Not that there’s anything X-rated about Benjamin Davis’s vividly fresh reworking of Patrice Caurier and Moshe Leiser’s 1999 staging. With a singer as sensual and powerful as Lithuanian mezzo Justina Gringyte in the title role, there doesn’t need to be – she commands the stage, alternately spitting out or sliding deliciously around in her vocal lines, imperious one minute and fragile the next.
It’s an astonishing performance, and one that US tenor Noah Stewart as her obsessed lover Don José doesn’t even attempt to match – although when he lets his soaring voice shatter his character’s stalwart reserve, it’s clear there are seething passions beneath his well-behaved exterior.
Ironically, it’s only with Roland Wood’s toreador Escamillo, flamboyant but thoughtful all the same, that Gringyte’s Carmen shows any sense of true affection.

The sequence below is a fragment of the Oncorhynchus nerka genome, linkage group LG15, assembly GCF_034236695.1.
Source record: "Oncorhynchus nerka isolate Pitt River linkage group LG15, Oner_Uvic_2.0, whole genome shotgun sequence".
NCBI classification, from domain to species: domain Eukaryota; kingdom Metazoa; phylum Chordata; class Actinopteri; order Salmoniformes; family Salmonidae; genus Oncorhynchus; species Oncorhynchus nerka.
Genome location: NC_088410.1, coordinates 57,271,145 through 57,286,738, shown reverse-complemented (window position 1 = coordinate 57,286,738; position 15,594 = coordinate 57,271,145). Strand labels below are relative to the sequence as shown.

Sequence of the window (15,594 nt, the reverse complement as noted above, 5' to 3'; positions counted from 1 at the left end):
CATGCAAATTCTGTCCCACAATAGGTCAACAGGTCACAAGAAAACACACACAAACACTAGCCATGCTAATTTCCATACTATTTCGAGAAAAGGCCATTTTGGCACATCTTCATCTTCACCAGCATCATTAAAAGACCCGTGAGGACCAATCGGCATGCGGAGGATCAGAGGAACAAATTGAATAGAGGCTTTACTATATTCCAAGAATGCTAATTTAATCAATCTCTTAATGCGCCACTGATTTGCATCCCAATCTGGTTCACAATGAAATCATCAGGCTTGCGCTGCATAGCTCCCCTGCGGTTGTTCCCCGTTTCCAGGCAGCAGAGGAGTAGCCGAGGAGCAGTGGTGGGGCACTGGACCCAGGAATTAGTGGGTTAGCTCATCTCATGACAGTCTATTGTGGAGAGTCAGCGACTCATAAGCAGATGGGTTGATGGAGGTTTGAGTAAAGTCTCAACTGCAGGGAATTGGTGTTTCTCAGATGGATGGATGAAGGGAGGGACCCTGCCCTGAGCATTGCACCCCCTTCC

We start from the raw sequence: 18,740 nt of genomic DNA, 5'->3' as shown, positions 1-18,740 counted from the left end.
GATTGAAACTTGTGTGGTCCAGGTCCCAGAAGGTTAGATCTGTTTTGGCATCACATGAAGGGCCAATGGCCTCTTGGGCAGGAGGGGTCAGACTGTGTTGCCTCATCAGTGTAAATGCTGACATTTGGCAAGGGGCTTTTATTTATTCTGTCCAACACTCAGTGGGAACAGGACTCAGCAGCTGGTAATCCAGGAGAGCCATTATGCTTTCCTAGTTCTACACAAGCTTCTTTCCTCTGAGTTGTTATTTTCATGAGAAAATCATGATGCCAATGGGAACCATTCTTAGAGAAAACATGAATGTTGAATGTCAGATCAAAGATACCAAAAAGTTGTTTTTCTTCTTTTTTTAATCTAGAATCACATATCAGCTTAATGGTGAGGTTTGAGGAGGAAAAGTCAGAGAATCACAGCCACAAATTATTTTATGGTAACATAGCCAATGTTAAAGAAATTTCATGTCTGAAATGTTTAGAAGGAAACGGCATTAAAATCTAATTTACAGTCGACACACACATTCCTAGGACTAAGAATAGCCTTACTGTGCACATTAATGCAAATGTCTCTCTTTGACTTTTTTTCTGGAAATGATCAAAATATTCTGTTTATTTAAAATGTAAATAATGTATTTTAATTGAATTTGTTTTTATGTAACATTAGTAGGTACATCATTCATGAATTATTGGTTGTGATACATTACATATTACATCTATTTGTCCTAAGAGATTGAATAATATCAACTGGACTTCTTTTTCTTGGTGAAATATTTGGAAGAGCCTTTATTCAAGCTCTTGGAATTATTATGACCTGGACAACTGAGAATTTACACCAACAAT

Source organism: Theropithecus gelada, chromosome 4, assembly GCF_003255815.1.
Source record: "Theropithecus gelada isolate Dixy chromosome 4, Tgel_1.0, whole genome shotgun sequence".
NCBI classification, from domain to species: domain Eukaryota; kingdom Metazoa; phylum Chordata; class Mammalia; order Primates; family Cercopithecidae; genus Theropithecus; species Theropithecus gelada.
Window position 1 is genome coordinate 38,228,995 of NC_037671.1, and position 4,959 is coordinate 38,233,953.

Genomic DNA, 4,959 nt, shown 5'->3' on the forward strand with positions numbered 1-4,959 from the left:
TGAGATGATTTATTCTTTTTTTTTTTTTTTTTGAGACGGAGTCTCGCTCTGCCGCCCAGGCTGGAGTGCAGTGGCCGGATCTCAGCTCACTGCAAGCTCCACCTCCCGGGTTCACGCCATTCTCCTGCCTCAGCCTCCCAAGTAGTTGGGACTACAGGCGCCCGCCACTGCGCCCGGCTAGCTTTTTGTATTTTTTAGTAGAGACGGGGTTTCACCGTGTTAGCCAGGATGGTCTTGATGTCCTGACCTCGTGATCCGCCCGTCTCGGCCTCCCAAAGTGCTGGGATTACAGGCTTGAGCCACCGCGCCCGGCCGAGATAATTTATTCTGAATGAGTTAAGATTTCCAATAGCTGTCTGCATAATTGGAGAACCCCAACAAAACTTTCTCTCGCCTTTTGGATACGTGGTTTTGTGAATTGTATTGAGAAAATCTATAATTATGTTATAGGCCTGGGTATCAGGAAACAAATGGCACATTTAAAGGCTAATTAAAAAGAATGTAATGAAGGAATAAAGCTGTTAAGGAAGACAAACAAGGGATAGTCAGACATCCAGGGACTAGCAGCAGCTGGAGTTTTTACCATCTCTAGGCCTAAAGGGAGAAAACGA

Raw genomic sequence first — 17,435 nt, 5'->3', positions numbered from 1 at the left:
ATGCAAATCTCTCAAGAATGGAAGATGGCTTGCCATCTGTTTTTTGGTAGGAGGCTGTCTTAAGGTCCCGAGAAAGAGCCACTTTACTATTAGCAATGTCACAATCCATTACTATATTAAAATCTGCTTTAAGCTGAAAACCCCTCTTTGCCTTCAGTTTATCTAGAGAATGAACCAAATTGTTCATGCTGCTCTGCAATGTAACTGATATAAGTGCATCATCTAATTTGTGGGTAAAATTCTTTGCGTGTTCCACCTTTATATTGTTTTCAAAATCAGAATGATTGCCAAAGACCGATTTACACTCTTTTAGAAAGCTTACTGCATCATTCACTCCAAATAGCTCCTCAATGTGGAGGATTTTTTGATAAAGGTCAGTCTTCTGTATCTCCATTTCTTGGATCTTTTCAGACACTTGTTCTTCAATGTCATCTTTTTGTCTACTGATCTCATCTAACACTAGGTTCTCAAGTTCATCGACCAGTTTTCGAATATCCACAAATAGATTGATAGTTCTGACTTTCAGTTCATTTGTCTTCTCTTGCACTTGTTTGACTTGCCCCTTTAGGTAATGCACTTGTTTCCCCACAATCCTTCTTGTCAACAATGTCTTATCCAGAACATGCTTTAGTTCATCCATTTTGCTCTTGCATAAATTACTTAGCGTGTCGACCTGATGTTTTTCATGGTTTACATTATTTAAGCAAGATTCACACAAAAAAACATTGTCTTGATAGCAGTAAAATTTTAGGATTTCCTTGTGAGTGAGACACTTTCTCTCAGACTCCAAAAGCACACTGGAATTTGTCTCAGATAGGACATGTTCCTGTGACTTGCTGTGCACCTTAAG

The production’s spoken dialogue is, probably unavoidably, a bit variable – some singers relish the rather outdated French, while other struggle to make it convincing – but when they sing, they’re a very fine bunch, with Nadine Livingston as a touchingly sincere Micaëla completing the excellent front line.
The Scottish Opera choruses – both children and adults – are exceptionally well-drilled and full of strong characters, and the orchestra plays like a dream under conductor David Parry – light, lithe, punchy and powerful.
It’s a serious production, dark (quite literally so) at times, but it finds provocative ways to prod and poke at the opera’s themes of lust, power, rejection and revenge, to enthralling effect.
Seen on 5 October, 2015
Theatre Royal, Glasgow, tomorrow (11 October), 13, 15 and 17 October, and on tour around Scotland